Funds were used for the medical treatment of animals who came from flooded shelters in the Baton Rouge area after Aug. 13, 2016.
This grant helped our organization when we were in a really tight spot. This disaster was not planned and we had zero funds to support the medical care of 200+ animals that our small volunteer rescue brought in over the course of two weeks. The funds allowed us to quickly get medical attention to the neediest cases.
10-12 dogs and cats
Brody (first photo) and Roger (second photo), along with about six other siblings/parents/aunts/uncles, were found trapped in a flooded trailer in Denham Springs. It appears to have been a hoarding situation. All of the dogs in kennels in the yard had drowned and died. Brody and Roger were able to stay afloat inside the trailer that they were locked in -- hoarding and animal-abuse charges are pending. Both dogs are being treated for severe skin issues and other medical issues related to floodwater exposure. They were clearly from an abusive home and it is taking a while for them to not shy away from all humans. Both are now wagging their tails and eager to please. They are currently in foster care and also available for adoption.
We used the money to remove the old vehicle wrap that was on a van that was donated to us and have our own wrap and decals put on.
All of those in our care now and in the future.
We have a rolling billboard! In addition to being invaluable for transporting, we advertise everywhere we go! Our phone number, Facebook page, and Petfinder links are all on it. We have a big adoption event coming up and it will be parked at the street to advertise -- much better than a sign. The dogs and cat on it are all animals from our rescue. Our hope is that people will see us all over and check out our rescue and our available dogs and it will lead to more adoptions. This will help so many pets!
To make our animals comfortable in their beds while waiting for their forever homes.
It helps to give these animals a special treat to have a comfortable bed to rest on while waiting for their forever homes.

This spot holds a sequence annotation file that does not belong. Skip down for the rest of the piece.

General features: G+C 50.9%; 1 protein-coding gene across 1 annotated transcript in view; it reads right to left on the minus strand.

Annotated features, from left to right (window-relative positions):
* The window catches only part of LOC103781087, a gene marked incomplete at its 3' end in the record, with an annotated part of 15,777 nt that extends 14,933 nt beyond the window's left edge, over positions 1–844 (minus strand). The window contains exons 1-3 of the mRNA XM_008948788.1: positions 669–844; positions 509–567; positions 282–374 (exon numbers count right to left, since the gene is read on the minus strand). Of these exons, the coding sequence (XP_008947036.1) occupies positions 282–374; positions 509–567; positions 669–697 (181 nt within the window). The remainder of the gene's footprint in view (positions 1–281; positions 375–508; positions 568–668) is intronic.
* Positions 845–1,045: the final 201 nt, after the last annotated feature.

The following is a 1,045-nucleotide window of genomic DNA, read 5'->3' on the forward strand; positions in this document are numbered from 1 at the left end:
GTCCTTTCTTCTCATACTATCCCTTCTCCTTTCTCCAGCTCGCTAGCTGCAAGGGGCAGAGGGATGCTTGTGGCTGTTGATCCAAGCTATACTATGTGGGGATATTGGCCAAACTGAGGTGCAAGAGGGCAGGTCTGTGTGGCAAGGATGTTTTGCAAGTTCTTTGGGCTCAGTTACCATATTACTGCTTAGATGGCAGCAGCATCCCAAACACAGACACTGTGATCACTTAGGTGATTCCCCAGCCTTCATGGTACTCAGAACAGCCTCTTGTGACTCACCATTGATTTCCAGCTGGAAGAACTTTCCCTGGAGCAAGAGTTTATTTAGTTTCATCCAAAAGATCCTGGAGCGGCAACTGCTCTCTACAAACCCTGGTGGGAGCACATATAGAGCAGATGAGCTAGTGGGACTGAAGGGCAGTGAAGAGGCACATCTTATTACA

Spanky the cat now has his own bed to relax on and spend his time enjoying watching what goes on around him. He came in as a kitten and has grown into a beautiful junior cat. He loves his bed but will get out of it when someone comes in. He loves to be petted.
The money was used to sponsor the cost of adult-dog adoptions during a two-day adoption special in July. During that special, 13 dogs (10 adults, three puppies) and five cats (three kittens, two adults) were adopted! Adoption fee for an adult dog is $99, which includes spay/neuter, routine vaccines, microchip, de-wormer, and current heartworm and flea/tick treatment.
This generous grant award enabled us to promote our shelter pets through marketing of an adoption special and cover the cost of some of our waived adoption fees during that special, eliminating the loss of valuable revenue during that effort.
Shariff was rescued from a neglect situation and was brought to Faithful Friends. Our staff determined he would do best in a foster home where he would be given time to heal in a quieter environment. In addition to being neglected, we soon discovered Shariff suffered from seizures. Our veterinarian was able to treat him, and his seizures are now controlled with medication. He was adopted to a gentleman who is facing challenges himself after a serious accident. The man was looking for a therapeutic, loving companion to spend his days with and he found this friend in Shariff (now called Shay.)